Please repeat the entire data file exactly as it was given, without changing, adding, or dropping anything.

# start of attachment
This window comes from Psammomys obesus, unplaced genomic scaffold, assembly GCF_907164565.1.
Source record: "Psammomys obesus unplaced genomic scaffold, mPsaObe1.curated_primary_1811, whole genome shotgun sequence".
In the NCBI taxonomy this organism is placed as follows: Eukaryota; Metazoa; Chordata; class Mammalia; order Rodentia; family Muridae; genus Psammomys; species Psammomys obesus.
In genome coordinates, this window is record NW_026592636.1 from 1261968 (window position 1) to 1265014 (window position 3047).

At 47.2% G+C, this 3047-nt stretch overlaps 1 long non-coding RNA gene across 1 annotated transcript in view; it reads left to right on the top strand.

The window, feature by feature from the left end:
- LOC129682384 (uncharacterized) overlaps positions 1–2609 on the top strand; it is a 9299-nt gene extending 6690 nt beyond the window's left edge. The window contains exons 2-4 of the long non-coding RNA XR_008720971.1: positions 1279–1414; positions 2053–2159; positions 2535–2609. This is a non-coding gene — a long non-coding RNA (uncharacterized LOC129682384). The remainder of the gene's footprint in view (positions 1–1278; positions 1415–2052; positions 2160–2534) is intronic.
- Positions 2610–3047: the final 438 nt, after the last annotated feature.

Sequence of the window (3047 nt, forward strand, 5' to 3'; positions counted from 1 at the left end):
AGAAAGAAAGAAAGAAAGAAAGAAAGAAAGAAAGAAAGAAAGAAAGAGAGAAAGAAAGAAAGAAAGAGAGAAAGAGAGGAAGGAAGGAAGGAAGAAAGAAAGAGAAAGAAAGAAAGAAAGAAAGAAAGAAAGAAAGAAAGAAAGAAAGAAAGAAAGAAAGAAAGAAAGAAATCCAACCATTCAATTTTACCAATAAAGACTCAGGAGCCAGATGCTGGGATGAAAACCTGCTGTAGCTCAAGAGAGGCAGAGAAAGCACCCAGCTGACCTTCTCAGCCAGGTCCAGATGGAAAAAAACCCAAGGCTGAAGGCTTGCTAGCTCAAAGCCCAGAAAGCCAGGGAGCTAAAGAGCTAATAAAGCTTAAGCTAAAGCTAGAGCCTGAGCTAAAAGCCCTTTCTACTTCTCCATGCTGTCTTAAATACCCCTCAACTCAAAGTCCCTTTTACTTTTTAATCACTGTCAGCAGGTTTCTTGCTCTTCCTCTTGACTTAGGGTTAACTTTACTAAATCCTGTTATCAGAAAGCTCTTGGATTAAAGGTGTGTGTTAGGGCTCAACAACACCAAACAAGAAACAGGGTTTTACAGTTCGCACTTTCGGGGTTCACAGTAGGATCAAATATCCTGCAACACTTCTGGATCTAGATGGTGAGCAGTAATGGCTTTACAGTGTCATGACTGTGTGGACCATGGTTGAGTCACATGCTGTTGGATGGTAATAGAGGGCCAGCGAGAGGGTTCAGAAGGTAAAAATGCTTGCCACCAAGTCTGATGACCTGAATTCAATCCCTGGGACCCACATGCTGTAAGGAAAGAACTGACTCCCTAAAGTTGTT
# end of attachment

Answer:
This window comes from Psammomys obesus, unplaced genomic scaffold, assembly GCF_907164565.1.
Source record: "Psammomys obesus unplaced genomic scaffold, mPsaObe1.curated_primary_1811, whole genome shotgun sequence".
In the NCBI taxonomy this organism is placed as follows: Eukaryota; Metazoa; Chordata; class Mammalia; order Rodentia; family Muridae; genus Psammomys; species Psammomys obesus.
In genome coordinates, this window is record NW_026592636.1 from 1261968 (window position 1) to 1265014 (window position 3047).

At 47.2% G+C, this 3047-nt stretch overlaps 1 long non-coding RNA gene across 1 annotated transcript in view; it reads left to right on the top strand.

The window, feature by feature from the left end:
- LOC129682384 (uncharacterized) overlaps positions 1–2609 on the top strand; it is a 9299-nt gene extending 6690 nt beyond the window's left edge. The window contains exons 2-4 of the long non-coding RNA XR_008720971.1: positions 1279–1414; positions 2053–2159; positions 2535–2609. This is a non-coding gene — a long non-coding RNA (uncharacterized LOC129682384). The remainder of the gene's footprint in view (positions 1–1278; positions 1415–2052; positions 2160–2534) is intronic.
- Positions 2610–3047: the final 438 nt, after the last annotated feature.

Sequence of the window (3047 nt, forward strand, 5' to 3'; positions counted from 1 at the left end):
AGAAAGAAAGAAAGAAAGAAAGAAAGAAAGAAAGAAAGAAAGAAAGAGAGAAAGAAAGAAAGAAAGAGAGAAAGAGAGGAAGGAAGGAAGGAAGAAAGAAAGAGAAAGAAAGAAAGAAAGAAAGAAAGAAAGAAAGAAAGAAAGAAAGAAAGAAAGAAAGAAAGAAAGAAATCCAACCATTCAATTTTACCAATAAAGACTCAGGAGCCAGATGCTGGGATGAAAACCTGCTGTAGCTCAAGAGAGGCAGAGAAAGCACCCAGCTGACCTTCTCAGCCAGGTCCAGATGGAAAAAAACCCAAGGCTGAAGGCTTGCTAGCTCAAAGCCCAGAAAGCCAGGGAGCTAAAGAGCTAATAAAGCTTAAGCTAAAGCTAGAGCCTGAGCTAAAAGCCCTTTCTACTTCTCCATGCTGTCTTAAATACCCCTCAACTCAAAGTCCCTTTTACTTTTTAATCACTGTCAGCAGGTTTCTTGCTCTTCCTCTTGACTTAGGGTTAACTTTACTAAATCCTGTTATCAGAAAGCTCTTGGATTAAAGGTGTGTGTTAGGGCTCAACAACACCAAACAAGAAACAGGGTTTTACAGTTCGCACTTTCGGGGTTCACAGTAGGATCAAATATCCTGCAACACTTCTGGATCTAGATGGTGAGCAGTAATGGCTTTACAGTGTCATGACTGTGTGGACCATGGTTGAGTCACATGCTGTTGGATGGTAATAGAGGGCCAGCGAGAGGGTTCAGAAGGTAAAAATGCTTGCCACCAAGTCTGATGACCTGAATTCAATCCCTGGGACCCACATGCTGTAAGGAAAGAACTGACTCCCTAAAGTTGTT